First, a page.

North Korea is believed to have conducted a second rocket engine test in addition to the one announced on 18 March, officials in the US said.
Claiming the first test was successful, Pyongyang said the engine could change the rocket industry in the country.
In its aim to acquire intercontinental ballistic missiles (ICBM) capabilities, the isolated country is reported to have carried out the new rocket engine test on Friday (24 March), US officials told Reuters. However, no statement has been issued by North Korea so far.
The country's leader, Kim Jong-un, had personally monitored the first rocket engine test and heralded it as a "new birth" in the rocket industry. South Korea also admitted the test was successful and said that the North has made "meaningful progress" in its ambitious weapons programmes. The engine test was widely viewed as a prelude to North Korea's long-range rocket bid.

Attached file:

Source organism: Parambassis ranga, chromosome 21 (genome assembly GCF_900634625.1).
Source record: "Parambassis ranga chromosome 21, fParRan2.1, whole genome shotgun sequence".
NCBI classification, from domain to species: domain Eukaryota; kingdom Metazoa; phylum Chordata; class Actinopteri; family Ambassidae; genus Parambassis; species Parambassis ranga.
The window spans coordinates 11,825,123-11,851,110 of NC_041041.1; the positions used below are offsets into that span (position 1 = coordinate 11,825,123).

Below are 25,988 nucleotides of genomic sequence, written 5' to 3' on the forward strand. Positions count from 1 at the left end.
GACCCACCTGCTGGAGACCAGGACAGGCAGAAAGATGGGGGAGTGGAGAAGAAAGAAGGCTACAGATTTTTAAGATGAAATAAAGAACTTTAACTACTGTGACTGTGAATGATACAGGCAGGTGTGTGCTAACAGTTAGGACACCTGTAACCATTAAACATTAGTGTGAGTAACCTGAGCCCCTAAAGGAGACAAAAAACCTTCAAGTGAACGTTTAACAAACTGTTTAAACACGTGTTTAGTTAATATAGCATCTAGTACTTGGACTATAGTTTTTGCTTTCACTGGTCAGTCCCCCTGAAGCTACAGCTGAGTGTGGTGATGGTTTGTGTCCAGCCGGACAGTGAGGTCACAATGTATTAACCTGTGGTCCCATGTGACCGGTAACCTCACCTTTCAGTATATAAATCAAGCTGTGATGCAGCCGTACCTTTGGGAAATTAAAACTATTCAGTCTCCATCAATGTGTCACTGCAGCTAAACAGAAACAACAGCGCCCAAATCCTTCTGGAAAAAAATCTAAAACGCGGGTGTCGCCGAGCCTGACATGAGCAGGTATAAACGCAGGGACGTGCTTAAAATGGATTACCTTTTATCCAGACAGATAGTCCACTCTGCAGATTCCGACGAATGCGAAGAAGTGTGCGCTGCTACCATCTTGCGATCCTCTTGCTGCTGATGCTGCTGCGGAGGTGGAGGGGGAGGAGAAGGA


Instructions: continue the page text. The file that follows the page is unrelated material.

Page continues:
With tensions already simmering in the Korean peninsula, the second test is bound to send alarm bells ringing in the divided region as there is speculation that Pyongyang is gearing up for another nuclear detonation.
One US official was quoted by CNN as saying that the engine could potentially be used in launching an ICBM – a long-desired weapon of North Korea – in order to reach territories in the US mainland.
Analysts are divided over whether the North possesses the ability to miniaturise nuclear warheads to mount them on long-range rockets. Mixed opinions have caused concerns in Washington, which will look to prepare itself to deal with the North if it holds such capabilities.